O. Ruslan Rakhimberlinov – has been serving as a priest for 10 years. He is the first priest with Kazakh roots, and one of the first graduates of the Higher Theological Seminary of Karaganda. At the moment, he is studying Canon (church) Law in Rome for the second year.
- Childhood dreams. When I was in middle school, like all the boys of my age, I wanted to get a good job and a driver’s license as soon as possible. At that moment I was thinking about a fire service or even a police service, but God had other plans…
- Ideal. On my choice of vocation, I was greatly influenced by examples of the lives of such saint priests as Don Bosco and Maximilian Kolbe. I wanted to be like them, but over the years I realized that we don’t have the right to imitate another’s destiny, because everyone has his own unique way of holiness. In 1999, I was baptized with the name Maximilian – in honor of St. Maximilian Kolbe, and a year later entered the seminary, combined with graduating from evening school.
- Languages. Unfortunately, during my childhood, in the family, we did not use the Kazakh language often, but now I want to fix that. I have been studying in Italy for the second year, and I already speak Italian quite well, and I am able to take exams. Now I have my own methodology for learning a language in order to learn a subject; first of all, you need to love it. I promised myself that when I return to Kazakhstan in a year, I will take up the studying the Kazakh language and learn to be fluent in it!
- National identity. I am a patriot, and although several nationalities are combined in me, I feel myself to be primarily Kazakh. I love the land of Kazakhstan, our people, I love the steppe. Because of my duties , and because of friendships, I have visited various beautiful countries, I saw a lot of different things. In Kazakhstan, everything is different, somethings are better, somethings are worse, but everything mine – native. As you might know, in the famous film it was said: “I found out that I have a huge country, and every blade of grass, every forest, every spikelet in the field, every river, the blue sky, it’s all mine – it’s all dear to me, it’s my homeland, I love everyone in the world!’’.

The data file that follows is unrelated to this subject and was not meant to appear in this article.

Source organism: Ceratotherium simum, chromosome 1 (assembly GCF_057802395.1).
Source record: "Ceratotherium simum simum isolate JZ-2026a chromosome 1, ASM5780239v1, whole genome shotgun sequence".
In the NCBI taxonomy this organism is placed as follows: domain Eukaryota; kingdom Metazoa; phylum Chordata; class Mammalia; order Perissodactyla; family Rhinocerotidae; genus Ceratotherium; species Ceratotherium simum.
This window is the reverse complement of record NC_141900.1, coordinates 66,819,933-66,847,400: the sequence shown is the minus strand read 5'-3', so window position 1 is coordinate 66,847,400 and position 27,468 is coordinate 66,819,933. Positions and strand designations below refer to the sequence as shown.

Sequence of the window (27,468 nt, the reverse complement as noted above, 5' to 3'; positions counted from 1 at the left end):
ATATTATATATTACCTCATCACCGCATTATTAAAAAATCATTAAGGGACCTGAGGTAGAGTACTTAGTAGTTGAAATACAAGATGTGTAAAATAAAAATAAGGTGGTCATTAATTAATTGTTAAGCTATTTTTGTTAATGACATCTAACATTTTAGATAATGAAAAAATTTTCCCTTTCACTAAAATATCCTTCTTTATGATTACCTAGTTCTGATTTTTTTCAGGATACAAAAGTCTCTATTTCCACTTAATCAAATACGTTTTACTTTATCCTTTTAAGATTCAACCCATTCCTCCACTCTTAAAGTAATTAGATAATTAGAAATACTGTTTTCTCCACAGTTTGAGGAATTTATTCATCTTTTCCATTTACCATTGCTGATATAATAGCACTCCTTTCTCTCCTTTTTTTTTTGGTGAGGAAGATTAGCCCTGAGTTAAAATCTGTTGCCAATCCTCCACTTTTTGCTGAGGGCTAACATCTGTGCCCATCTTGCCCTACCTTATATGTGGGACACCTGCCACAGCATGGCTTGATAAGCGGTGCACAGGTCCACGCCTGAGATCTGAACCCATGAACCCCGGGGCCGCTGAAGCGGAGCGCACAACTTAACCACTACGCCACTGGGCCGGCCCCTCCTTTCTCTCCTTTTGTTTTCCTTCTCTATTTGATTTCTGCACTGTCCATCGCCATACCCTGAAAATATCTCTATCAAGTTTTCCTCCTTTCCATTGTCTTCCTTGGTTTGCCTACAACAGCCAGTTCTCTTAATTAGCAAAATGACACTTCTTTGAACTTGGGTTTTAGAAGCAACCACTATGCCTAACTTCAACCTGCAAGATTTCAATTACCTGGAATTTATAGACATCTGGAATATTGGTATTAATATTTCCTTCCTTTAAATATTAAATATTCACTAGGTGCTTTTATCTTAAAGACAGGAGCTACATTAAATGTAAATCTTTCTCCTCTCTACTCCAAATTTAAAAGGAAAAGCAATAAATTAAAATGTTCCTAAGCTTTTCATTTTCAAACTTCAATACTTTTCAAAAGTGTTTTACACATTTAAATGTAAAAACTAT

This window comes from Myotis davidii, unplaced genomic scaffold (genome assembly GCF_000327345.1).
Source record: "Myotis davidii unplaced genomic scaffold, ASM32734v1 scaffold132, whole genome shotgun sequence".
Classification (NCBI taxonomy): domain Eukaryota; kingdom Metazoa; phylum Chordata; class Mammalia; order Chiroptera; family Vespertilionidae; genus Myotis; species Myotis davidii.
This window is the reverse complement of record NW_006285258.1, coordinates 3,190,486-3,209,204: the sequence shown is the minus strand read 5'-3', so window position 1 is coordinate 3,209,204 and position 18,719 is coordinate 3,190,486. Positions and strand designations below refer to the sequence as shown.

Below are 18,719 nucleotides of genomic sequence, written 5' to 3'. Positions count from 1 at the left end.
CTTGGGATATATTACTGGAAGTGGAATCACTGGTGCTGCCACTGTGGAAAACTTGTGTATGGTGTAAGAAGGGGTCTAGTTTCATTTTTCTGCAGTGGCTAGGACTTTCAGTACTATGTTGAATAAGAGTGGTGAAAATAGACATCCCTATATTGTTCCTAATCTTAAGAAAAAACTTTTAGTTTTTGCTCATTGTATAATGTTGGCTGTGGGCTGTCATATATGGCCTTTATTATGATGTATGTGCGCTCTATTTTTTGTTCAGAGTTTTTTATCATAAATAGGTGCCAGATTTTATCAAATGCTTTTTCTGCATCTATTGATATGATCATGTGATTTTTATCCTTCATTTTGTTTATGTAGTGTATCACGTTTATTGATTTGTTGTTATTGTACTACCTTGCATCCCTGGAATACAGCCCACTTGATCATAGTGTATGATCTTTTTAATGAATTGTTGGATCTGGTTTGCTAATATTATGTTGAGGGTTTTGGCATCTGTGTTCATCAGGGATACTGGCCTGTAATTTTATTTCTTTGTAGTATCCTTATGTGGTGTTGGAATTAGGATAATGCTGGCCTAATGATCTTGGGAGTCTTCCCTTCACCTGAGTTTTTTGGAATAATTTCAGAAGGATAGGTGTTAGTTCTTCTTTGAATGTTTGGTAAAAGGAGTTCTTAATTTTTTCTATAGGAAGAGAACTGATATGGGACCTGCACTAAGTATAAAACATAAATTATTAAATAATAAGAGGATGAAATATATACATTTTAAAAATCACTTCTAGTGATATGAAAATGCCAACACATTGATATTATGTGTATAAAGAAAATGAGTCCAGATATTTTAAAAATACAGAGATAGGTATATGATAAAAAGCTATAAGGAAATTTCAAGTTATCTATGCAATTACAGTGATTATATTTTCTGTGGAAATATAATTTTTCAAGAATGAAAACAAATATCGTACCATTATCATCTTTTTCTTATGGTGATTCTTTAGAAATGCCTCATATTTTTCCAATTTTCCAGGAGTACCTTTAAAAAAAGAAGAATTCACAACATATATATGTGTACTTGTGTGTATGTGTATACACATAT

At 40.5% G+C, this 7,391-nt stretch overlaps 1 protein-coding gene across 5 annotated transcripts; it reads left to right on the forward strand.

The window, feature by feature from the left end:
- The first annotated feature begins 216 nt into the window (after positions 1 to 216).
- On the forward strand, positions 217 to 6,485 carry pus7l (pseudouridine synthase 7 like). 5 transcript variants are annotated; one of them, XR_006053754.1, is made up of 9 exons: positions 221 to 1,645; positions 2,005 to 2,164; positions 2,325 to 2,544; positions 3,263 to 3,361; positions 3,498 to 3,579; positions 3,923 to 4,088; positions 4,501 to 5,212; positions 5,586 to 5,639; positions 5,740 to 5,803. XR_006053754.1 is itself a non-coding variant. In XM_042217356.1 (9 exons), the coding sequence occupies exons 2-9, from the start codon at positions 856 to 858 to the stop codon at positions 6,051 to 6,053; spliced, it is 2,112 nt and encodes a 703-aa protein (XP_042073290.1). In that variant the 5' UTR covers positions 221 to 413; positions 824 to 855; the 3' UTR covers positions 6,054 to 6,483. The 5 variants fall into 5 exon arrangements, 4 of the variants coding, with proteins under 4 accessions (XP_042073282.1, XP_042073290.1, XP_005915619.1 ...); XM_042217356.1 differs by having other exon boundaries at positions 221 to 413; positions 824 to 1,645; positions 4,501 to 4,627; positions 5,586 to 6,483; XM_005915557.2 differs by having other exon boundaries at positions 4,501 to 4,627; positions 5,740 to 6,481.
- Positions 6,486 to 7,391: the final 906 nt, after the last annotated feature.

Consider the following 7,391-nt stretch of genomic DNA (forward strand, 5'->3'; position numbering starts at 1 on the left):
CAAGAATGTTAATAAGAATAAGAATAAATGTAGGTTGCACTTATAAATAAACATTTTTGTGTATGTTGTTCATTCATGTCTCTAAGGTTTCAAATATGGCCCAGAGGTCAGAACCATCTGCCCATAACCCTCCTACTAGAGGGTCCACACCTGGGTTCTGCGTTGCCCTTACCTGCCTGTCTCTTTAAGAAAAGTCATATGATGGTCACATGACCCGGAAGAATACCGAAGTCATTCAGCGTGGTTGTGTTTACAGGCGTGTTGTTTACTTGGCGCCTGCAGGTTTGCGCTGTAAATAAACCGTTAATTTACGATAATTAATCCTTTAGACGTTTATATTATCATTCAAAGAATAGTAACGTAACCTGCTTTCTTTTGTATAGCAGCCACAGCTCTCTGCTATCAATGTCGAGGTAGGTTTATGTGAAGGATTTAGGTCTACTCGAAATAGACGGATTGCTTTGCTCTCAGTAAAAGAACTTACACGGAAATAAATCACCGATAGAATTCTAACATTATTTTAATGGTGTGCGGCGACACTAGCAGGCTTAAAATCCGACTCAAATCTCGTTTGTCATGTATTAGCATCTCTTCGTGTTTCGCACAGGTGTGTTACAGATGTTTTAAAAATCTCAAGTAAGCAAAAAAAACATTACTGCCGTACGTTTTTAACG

- Roots. On vacation I like to go to my grandmother in village. She is 96 years old. I saw she had different books, I think she reads both Christian and Muslim prayers. When my grandmother was younger, our relatives took her to the mosque, now it’s difficult for her. I love simplicity in the village, you go out of the house, you start walking, and there – the steppe and low hills. I rest there for real – my soul rests.
- Freedom of religion. I think the nation should not be equated with religion, the Russians with Orthodoxy, the Poles and Germans with Catholicism, and the Kazakhs with Islam. In this approach, there is a danger of narrowing the experience of the search for God in the national framework. A man must have freedom in the search for the Absolute, regardless of the nation he belongs to and in what traditions he was brought up. After all, God always gives us free choice.